Friday, February 19, 2010 - The Progress & Freedom Foundation Blog

"Publication Privacy" is Thriving: Facebook, Google Buzz & the Future of Sharing

If a tree falls in the forest, who cares who hears it?

But when we "publish," "speak" or "share" online, we often do care who hears it. While millions of users eagerly share huge amounts of information about themselves and their activities by posting status updates, photos, videos, events, etc., nearly everyone would rather limit some of their sharing to a select circle of contacts. For some users (and in some situations), that circle might be quite small, while it could be very large or unlimited for other users or situations. How public is too public when it comes to what we share about ourselves? Personalizing our audience is something we each have to decide for ourselves depending on the circumstances--what I would call "publication privacy." (It's a potentially ambiguous term, I'll grant you, since "publication" still doesn't obviously refer to user-generated content in everyone's mind, but I think it's more clear than "Sharing Privacy," since "publication" is a subset of the information we "share" about ourselves.)

For all the talk about the "Death of Privacy"--be that good, bad, or simply inevitable--publication privacy is thriving. Twitter, most famously, offers users only the binary choice of either locking down their entire feed (so that you have to approve requests to "follow" you) or making it public to everyone on the service. But just in the last two months, we've seen a sea change in the ability of users to manage their publication privacy.

Facebook's Publication Controls

First, in December, Facebook began offering users the ability to control access to each and every piece of content they share--like so:

Users who click on "customize" can specify individual users, or lists of users, they do or do not want to share a post with, as well as changing their default share setting (which is initially set to "everyone"):

Facebook announced yesterday that it has implemented the same interface for applications on the site, so that user can exercise the same level of control through the updates that published through the enormous and growing library of apps available on the site, which give users an unlimited number of ways to interact with each other, collaborate, cooperate, share, plan and just play.

Google Buzz & Location-Sharing

Google implemented the same basic principle in Buzz, which launched last week, allowing users to decide whether to share each Buzz with the entire world or only a certain list of friends. Again, the default is to share with everyone ("Public on the Web") but it takes just a few clicks to change that to "private" and the setting is "sticky"--meaning if you choose "private," Buzz remembers that setting until you change it to back to public:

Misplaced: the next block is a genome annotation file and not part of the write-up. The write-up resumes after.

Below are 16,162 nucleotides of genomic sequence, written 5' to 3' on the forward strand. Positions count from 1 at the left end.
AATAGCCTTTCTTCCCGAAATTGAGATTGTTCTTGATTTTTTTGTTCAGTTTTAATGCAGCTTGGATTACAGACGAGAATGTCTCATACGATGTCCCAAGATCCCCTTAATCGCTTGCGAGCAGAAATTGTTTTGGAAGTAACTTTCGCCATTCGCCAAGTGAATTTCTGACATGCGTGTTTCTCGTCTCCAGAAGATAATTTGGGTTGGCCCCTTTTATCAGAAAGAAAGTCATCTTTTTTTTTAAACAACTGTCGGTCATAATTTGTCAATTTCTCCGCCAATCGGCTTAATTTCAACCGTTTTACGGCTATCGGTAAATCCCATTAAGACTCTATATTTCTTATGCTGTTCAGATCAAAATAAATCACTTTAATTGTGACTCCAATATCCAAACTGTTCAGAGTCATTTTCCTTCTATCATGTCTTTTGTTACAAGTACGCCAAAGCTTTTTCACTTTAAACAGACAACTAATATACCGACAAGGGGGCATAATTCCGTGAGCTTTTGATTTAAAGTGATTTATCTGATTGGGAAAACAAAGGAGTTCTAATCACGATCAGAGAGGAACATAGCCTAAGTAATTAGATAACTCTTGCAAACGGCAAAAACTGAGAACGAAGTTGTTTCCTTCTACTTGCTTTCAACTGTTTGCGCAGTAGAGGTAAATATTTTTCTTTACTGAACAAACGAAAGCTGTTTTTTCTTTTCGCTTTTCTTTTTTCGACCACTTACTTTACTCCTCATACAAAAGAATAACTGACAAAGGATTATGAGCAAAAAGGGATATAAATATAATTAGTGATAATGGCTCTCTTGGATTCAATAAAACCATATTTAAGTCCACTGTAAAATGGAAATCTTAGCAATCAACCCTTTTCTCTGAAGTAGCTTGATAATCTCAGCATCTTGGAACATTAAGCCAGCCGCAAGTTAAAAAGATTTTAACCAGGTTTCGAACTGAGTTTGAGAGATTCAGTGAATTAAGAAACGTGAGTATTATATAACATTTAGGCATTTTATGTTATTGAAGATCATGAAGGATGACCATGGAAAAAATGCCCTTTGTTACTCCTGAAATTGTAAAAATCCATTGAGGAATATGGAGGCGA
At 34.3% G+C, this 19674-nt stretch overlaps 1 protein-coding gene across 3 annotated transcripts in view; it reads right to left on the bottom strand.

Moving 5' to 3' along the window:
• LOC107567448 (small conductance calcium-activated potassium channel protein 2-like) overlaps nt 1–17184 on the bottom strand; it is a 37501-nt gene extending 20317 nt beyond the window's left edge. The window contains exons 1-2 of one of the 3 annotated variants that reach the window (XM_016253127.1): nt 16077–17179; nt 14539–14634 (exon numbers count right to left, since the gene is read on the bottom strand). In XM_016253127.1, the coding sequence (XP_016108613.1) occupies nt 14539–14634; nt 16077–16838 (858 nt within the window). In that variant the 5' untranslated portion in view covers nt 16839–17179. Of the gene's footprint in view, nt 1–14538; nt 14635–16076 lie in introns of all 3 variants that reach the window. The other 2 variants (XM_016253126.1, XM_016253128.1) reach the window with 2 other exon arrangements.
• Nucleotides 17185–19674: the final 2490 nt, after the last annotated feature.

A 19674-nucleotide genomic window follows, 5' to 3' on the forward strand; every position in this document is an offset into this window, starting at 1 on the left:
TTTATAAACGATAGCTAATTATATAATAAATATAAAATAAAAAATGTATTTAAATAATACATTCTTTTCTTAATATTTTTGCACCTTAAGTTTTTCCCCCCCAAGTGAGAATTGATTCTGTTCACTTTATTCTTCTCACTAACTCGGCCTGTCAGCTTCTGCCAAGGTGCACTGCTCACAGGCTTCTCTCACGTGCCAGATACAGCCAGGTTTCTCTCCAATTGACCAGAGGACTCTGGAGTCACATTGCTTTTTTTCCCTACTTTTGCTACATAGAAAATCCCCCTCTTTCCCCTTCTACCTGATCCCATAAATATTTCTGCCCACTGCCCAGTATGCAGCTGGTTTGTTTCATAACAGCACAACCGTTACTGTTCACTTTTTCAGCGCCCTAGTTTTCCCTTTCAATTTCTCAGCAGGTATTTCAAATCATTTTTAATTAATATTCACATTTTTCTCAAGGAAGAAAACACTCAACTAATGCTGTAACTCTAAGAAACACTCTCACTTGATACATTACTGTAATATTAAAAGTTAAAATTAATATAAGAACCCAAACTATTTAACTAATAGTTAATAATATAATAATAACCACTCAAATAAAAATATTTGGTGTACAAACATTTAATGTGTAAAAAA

Google offers a nearly identical interface on the mobile, browser-based version of Buzz (no separate app required)--which is particularly important, because mobile Buzz allows the user to append their location to their Buzz by selecting from a listed business near the approximate location reported by the user's mobile phone carrier. It's also particularly hard to implement this kind of control on a phone, where the limited space requires careful planning of a simple, yet functional user interface. Facebook's mobile apps don't yet offer that, but it's probably only a matter of time before they do.

Publication Privacy Competition Gives Users Greater Control

That's the most important part of this story: Suddenly, in just the last few months, we've seen innovation in publication privacy explode--after having gotten used to a world where we had very limited control over the audience with whom we shared information. Both Facebook's privacy change and Google Buzz have drawn significant criticism and both companies are now the subject of complaints filed by the Electronic Privacy Information Center (EPIC), which has relentless advocated for strict privacy regulation. While the issues are bit difference in each case, the common theme has been that critics insist that sharing information can be dangerous. Indeed, for some users, it potentially could--ranging from Iranian dissidents to closeted gays to battered women. Thus, the critics claim, sites must set restrictive defaults so that users have to opt-in to sharing information.

Never mind that all users benefit from sites where sharing is encouraged because such sites are more active. Facebook and Google have shown how talented engineers can build in privacy by design that lets users choose for themselves. Indeed, there's every reason to think that they, and their competitors--starting with Twitter but including other sites we might not even have heard of--will continue innovating to offer users what they want: control.

A Wish List for More Granular Publication Privacy Controls

Here are a few general features I'd like to see to build upon this trend towards greater publication privacy:

Here are some things I'd like to see added to Buzz in particular:

Onwards & Upwards

Over time, I suspect many of these features will become part of a standard set of features for social networking tools--and expected to be included in new services. But the important thing to recognize here is that no one knows just which features will prove worthwhile to users, or how best to implement them. If we did, perhaps it wouldn't be so hard for the government to dictate privacy by design on high. But we don't know--and the only way we'll find out is through innovation and experimentation.

For all the doom and gloom about online privacy, I think publication privacy is only going to improve as Google, Facebook and others compete for our participation in their "Republics of Sharing" (the 21st century successor to the 17th/18th century's "Republic of Letters").

posted by Berin Szoka @ 9:19 AM | Privacy